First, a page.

Aerial gypsy moth spraying more costly, restricted since

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Terrorist attacks cause gypsy moth spraying program to use more security

May 22, 2002

Associated Press

MADISON, Wis. -- The aerial spraying being done in Wisconsin this spring to kill leaf-eating gypsy moths includes more security because of the Sept. 11 terrorist attacks, a spokeswoman for the program said Tuesday.

Access to two airplanes doing the spraying has been restricted, security guards have been hired to watch the planes and the chemicals and the planes will be disabled when not in use, said Jane Larson of the state Agriculture Department, which administers the spraying program.

The security added $20,000 to the cost of the $2 million program, she said.

Spraying took place in Waukesha, Ozaukee and Washington counties Tuesday after starting Monday in Columbia, Iowa and Sauk counties, she said.

The low-flying planes prompted at least 8 calls to 911 in Ozaukee County from people wondering what was going on Tuesday morning, said Jackie Huybers, a sheriff's department dispatcher.

"Some believed that it was a terrorist attack. They were screaming alarmed," she said. "We knew we were going to get calls because even when they do crop dusting out here, we get calls."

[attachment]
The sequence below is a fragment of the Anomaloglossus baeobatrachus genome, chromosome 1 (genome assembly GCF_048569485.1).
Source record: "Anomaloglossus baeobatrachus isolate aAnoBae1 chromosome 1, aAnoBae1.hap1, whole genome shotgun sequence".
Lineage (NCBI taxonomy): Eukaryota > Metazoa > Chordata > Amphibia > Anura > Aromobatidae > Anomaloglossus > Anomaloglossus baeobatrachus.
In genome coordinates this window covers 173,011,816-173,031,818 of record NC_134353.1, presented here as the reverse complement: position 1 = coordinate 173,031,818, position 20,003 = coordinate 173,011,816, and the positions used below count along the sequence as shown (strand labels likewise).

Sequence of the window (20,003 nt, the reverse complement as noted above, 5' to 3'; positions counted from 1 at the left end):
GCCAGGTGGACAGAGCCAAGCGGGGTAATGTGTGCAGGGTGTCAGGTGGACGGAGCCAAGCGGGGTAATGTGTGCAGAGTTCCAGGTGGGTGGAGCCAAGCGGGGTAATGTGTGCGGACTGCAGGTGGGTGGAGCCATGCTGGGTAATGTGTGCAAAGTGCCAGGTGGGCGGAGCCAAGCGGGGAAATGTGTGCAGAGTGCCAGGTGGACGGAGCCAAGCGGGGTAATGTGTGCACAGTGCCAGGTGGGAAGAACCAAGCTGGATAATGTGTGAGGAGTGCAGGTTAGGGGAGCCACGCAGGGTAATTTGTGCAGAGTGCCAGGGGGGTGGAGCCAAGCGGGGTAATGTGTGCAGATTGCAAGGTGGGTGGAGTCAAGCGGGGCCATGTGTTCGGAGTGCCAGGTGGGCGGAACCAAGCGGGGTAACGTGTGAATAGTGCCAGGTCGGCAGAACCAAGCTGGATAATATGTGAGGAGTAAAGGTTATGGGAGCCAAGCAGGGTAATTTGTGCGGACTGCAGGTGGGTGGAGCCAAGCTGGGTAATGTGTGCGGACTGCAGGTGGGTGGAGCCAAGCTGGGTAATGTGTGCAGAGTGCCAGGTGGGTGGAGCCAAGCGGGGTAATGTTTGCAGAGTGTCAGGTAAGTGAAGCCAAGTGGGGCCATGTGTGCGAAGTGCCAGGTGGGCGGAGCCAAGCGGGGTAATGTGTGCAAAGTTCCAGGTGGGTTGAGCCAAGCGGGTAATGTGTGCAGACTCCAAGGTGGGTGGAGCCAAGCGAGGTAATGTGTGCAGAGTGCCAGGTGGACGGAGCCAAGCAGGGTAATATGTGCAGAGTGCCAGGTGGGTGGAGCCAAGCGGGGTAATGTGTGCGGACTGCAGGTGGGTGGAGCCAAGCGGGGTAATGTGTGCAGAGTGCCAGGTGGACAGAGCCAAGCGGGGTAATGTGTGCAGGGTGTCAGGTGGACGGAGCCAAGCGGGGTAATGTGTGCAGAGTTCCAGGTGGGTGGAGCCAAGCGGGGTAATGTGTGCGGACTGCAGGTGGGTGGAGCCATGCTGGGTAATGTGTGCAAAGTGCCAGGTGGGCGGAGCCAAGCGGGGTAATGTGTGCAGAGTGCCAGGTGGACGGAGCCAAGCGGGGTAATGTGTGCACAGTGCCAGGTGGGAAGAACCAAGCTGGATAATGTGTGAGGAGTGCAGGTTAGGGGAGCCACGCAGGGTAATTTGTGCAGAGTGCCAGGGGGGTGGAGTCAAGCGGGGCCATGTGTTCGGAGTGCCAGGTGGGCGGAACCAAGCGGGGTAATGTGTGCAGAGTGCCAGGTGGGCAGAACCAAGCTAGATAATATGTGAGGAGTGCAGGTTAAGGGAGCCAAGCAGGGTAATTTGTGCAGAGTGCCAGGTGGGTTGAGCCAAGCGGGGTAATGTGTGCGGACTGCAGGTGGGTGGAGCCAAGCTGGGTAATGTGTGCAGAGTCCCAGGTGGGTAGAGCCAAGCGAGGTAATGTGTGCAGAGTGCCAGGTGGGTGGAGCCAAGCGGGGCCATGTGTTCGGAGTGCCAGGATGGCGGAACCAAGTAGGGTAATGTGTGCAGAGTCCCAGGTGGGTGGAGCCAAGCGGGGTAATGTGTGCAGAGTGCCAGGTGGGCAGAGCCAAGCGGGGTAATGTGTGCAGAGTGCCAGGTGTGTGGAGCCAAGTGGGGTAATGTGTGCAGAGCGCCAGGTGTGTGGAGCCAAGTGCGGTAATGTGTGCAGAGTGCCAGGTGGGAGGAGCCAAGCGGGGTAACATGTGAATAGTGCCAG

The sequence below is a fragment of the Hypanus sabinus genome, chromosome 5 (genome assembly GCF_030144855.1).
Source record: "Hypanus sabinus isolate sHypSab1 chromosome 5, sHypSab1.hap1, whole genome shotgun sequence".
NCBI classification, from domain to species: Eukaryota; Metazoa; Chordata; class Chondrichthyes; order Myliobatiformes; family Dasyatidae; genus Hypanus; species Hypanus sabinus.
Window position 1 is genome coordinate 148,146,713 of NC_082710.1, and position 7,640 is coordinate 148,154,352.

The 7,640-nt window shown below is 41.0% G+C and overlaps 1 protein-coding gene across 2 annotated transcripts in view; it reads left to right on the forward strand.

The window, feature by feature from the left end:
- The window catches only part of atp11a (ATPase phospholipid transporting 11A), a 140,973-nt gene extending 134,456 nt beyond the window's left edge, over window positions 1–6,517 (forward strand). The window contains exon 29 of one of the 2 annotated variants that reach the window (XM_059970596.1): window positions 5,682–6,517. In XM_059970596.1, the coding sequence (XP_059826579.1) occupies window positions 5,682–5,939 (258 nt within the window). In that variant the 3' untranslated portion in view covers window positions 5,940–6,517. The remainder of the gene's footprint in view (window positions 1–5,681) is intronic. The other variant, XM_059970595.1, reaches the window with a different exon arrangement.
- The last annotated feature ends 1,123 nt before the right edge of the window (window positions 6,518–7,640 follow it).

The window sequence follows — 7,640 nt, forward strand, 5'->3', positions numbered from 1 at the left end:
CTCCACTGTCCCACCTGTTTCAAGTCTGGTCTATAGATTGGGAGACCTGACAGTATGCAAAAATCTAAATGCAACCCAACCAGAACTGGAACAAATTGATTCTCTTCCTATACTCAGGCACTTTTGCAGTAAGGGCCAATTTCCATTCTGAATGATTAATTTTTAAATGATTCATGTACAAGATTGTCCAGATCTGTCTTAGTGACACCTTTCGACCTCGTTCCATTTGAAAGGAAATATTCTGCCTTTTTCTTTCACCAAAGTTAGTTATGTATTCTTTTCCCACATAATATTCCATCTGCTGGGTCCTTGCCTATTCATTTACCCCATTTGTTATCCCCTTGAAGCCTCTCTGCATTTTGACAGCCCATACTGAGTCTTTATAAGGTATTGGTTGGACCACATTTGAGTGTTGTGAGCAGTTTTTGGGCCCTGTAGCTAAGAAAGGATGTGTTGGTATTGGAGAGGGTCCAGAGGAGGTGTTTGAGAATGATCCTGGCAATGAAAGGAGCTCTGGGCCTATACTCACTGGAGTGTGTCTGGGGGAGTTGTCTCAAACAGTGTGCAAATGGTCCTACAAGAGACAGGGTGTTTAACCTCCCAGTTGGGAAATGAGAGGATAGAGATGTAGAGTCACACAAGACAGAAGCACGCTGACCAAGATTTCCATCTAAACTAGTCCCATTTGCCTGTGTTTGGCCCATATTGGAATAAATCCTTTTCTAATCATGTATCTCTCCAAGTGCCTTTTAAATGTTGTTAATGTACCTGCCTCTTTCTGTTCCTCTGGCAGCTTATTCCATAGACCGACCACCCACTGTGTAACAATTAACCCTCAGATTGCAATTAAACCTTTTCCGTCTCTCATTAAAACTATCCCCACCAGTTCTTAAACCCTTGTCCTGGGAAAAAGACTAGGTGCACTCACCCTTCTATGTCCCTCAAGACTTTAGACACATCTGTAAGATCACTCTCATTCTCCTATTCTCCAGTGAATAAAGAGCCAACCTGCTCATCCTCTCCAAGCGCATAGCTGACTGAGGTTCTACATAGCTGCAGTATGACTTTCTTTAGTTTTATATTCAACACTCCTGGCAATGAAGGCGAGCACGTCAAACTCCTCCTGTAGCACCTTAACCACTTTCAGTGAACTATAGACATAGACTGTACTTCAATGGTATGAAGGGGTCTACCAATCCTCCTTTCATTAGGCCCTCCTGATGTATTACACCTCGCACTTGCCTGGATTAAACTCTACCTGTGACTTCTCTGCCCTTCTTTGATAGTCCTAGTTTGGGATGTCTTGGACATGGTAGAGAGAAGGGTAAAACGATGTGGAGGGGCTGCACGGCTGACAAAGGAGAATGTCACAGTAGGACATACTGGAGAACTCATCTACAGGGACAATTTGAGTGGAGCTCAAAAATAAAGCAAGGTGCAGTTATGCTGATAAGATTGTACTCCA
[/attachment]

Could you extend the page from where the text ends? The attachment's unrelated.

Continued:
Homeowners in all of the sprayed areas were sent post cards telling them that planes flying 50 feet off the ground will be flying early in the morning, Larson said.

Plus, police dispatchers and other emergency officials are alerted so authorities know low-flying planes will be in the area, Larson said.

The spraying is being done with two airplanes owned by Al's Flying Service of Ovid, which won a contract to do the work, Larson said.

The FBI did background checks on the four pilots doing the flying as a security precaution, Larson said.

Gypsy moths threaten trees in urban areas and in forests because they feed on leaves of many species.

The moths spread to the Midwest after large areas of forest were destroyed by them in the northeastern United States. The insects, which are native to Europe, Asia and North Africa, were accidentally introduced to the states in 1869.

Wisconsin has been doing extensive spraying in the spring since 1990, and primarily the eastern third of the state is infested with the moths, Larson said.

Spraying this spring is planned on about 326,000 acres, using either a bacterial pesticide, which attacks the caterpillars when they eat sprayed leaves, killing them before they can mature and reproduce, or pheromone flakes, which disrupt the gypsy moth mating cycle.

Studies have found no human health effects attributable to either treatment, according to the state Agriculture Department.
 

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